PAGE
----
A life-long Marylander of 95 year, Elaine Danforth Harmon was a role model, patriot, and World War II veteran. Born in 1919, she was the daughter of Dr. David Charles Danforth (a Baltimore dentist and professional baseball player with the 1914 Baltimore Orioles) and Margaret Oliphant Danforth (a homemaker). She distinguished herself early in life by earning a degree in bacteriology from the University of Maryland in 1940.
While an undergraduate, and in response to an ad in the school’s student newspaper, “The Diamondback,” Elaine applied for, and was accepted into, the Civilian Pilot Training program at the historic College Park Airport. She asked her father to sign the permission form because she knew her mother felt it would be “unlady-like” to be a pilot.
After earning her private pilot’s license and graduating from the University of Maryland, she became aware of a need for female pilots to join the Women’s Airforce Service Pilots (WASP) to provide support for the war effort in 1943. Over 25,000 women nationwide responded, but only 1,830 were granted admission into the program. Ultimately, Elaine was one of the 1,074 women who successfully completed pilot training at Avenger Field in Sweetwater, Texas. Thirty-eight of these brave women died in service to their country. The WASP were trailblazers by successfully breaking into the previously male dominated role of military pilots. In the many decades that have passed since the war, they have continued to be role models, and heroines, for aspiring young women across our nation.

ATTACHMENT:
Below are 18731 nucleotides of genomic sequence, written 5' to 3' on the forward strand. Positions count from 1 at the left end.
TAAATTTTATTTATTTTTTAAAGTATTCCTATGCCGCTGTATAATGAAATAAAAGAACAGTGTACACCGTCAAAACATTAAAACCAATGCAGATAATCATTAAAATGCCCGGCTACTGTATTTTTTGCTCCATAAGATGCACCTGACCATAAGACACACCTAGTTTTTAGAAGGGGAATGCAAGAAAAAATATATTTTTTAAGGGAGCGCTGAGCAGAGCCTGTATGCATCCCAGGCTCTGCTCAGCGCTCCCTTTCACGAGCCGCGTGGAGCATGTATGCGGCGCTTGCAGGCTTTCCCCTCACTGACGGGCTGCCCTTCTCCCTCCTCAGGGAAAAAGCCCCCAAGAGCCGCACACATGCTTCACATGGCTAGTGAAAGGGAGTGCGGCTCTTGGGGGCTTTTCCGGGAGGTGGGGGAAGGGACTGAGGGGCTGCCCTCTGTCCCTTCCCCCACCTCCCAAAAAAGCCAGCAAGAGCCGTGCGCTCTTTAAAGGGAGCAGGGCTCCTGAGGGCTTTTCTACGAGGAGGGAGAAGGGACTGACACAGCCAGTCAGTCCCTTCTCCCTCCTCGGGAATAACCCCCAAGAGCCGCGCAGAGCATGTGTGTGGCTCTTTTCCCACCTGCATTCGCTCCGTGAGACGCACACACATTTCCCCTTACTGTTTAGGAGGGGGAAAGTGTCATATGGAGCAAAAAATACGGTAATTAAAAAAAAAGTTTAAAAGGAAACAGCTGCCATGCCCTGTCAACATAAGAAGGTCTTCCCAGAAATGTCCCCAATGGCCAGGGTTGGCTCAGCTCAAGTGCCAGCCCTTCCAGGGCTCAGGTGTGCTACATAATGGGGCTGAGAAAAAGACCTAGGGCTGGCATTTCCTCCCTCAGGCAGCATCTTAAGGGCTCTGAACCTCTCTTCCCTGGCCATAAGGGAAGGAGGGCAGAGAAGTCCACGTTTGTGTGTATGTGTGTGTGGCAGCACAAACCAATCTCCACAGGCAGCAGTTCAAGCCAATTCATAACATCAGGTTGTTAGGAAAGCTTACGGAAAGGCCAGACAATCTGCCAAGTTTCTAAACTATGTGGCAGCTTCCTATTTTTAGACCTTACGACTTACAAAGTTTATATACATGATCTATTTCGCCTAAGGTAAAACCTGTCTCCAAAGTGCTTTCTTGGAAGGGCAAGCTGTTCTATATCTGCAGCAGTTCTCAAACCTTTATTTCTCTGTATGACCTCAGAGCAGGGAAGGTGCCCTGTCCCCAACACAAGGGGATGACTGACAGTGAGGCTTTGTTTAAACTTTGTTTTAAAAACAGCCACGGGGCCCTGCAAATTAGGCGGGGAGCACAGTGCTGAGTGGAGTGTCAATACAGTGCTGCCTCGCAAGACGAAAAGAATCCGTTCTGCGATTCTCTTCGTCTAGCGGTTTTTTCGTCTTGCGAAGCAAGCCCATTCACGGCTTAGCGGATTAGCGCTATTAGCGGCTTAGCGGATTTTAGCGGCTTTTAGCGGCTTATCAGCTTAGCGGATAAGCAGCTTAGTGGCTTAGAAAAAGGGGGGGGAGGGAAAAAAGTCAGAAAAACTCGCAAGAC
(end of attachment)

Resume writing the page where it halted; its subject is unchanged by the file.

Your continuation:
During the 1970s, she was very proactive in working with the WASP organization, and Senator Barry Goldwater, to get the WASP contributions to World War II finally recognized with the award of an Honorable Discharge and GI benefits from the United States Air Force for the pilots. In more recent decades she remained active in WASP activities that resulted in the awarding, by an act of Congress, of the Congressional Gold Medal. Resulting from her leadership role in ongoing post-WWII activities, Elaine was invited to the White House Oval Office on two occasions, one with President George W. Bush, and the other with President Barack Obama.
We honor you, Elaine Harmon.
(#Repost @Maryland’s Women’s Hall of Fame)